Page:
Saturday, December 31

Knitting 2012

I think the smart knitter uses the holiday knitting magazines to plan, not to catch up. I spent the evening looking through Interweave Knits Holiday 2010 last night and am enraptured with a couple projects. I am making plans - for me or for others depends on who appears to be knit-worthy.

The Blooming Stole

Ingenious! I have discovered I am not kept interested in rectangular shawls for the duration. It's just the same thing over and over again; getting to 60" takes the stamina of a marathon runner. This shawl, however, has an interesting middle - call it a medallion - that is knit in the round, increasing alternate rows. You start with one stitch and finish with 72 stitches in each of the four sections. Then you work the side panels. The side panels could be tedious but I reflect back to making sleeves. Just when you can't take it any longer, you are done and then you only have one more piece to complete the project. We will see.

Fleur de lis and caernog pin cushions

I don't need a pin cushion and I can think of only one other person who might be interested in a pin cushion but when does a gift have to fill a need? Pretty! Little! Colorwork! These would be lady-like gifts that get finished while we are still having fun. I even have some roving to use as stuffing.

Fruit basket hats

When we went through the great baby boom of 2011, we talked about these hats a lot in our Wed knitting group but I didn't have a pattern in any of my baby knitting books. It was a secret pattern available on a need-to-know basis. But turns out I have the pattern! And I think the fruit depends on the color of the yarn so I don't feel restricted to watermelon or strawberry (I think the pineapple hat is just taking advantage of the baby not having any muscle control, i.e., can't take the hat off).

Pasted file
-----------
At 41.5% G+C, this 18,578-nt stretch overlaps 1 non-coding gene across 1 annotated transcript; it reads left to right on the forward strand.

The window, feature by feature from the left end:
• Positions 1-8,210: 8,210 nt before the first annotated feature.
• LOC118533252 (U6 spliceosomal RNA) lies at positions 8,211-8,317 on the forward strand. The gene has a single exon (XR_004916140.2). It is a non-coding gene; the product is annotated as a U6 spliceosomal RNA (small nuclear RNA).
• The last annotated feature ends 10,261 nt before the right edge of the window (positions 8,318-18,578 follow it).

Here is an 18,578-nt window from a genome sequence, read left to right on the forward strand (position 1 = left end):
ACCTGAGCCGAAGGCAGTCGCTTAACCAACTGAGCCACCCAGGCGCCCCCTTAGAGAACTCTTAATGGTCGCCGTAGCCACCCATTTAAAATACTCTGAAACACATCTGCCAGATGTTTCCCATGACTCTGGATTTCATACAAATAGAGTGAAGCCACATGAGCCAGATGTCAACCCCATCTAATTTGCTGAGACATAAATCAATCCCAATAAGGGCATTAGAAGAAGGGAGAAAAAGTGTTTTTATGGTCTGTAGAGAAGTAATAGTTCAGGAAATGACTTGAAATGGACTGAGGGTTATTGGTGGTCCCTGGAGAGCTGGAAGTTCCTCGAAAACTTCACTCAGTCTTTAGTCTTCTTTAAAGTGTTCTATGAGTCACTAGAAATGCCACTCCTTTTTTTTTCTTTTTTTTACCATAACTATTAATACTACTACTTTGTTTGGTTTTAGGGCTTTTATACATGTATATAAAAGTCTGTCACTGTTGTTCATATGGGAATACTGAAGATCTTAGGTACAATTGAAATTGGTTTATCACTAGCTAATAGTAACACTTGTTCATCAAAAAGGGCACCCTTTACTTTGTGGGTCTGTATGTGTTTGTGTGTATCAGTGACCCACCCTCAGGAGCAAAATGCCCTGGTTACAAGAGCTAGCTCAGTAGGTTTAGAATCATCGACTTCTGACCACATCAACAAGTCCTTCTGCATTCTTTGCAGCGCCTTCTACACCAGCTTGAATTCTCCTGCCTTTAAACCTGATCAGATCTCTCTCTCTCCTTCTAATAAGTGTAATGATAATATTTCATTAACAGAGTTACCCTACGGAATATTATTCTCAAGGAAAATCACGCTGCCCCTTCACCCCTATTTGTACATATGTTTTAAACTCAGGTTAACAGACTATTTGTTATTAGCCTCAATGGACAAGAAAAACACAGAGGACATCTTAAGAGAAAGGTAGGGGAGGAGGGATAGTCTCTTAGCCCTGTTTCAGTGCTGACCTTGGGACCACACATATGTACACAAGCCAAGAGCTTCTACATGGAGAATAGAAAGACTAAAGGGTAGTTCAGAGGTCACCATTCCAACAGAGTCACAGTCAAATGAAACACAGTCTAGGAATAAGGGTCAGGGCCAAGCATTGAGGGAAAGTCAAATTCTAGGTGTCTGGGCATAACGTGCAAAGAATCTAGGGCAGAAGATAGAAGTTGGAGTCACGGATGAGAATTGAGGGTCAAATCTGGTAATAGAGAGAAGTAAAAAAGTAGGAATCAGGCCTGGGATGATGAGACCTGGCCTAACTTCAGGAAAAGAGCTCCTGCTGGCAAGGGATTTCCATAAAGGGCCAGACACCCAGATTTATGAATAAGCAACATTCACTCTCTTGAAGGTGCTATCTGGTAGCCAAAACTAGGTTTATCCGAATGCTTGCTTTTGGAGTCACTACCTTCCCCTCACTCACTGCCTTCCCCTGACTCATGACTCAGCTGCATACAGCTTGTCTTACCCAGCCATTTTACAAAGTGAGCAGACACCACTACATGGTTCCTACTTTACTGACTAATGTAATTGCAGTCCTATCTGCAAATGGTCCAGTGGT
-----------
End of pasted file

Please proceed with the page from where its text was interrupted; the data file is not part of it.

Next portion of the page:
Short-row flowers

Another wonder of our Wed knitting group but I'm too lazy to get that book from the library (the Wed knitters know which book). I can make posies -

I can't call this a queue or a resolution because that implies chores and commitment but I hope to take a stab at these projects this year. Maybe my resolution should be to figure out how to borrow pictures from other websites.

Thursday, December 29

The forgotten ornament

Like when you have finished stowing away the Christmas decorations for another year, all the boxes neatly fitting inside each other and like a 3-D puzzle, snug against each other in the closet, you turn around and discover Santa and the reindeer on the bookshelf, I realize I forgot to show you one of my knitted creations.

The Snowman from Mini Christmas Knits by Sue Stratford:

Baby Ull, assorted sock yarn with some Jamieson Jumper weight for eyes and buttons. Size 4 dpn.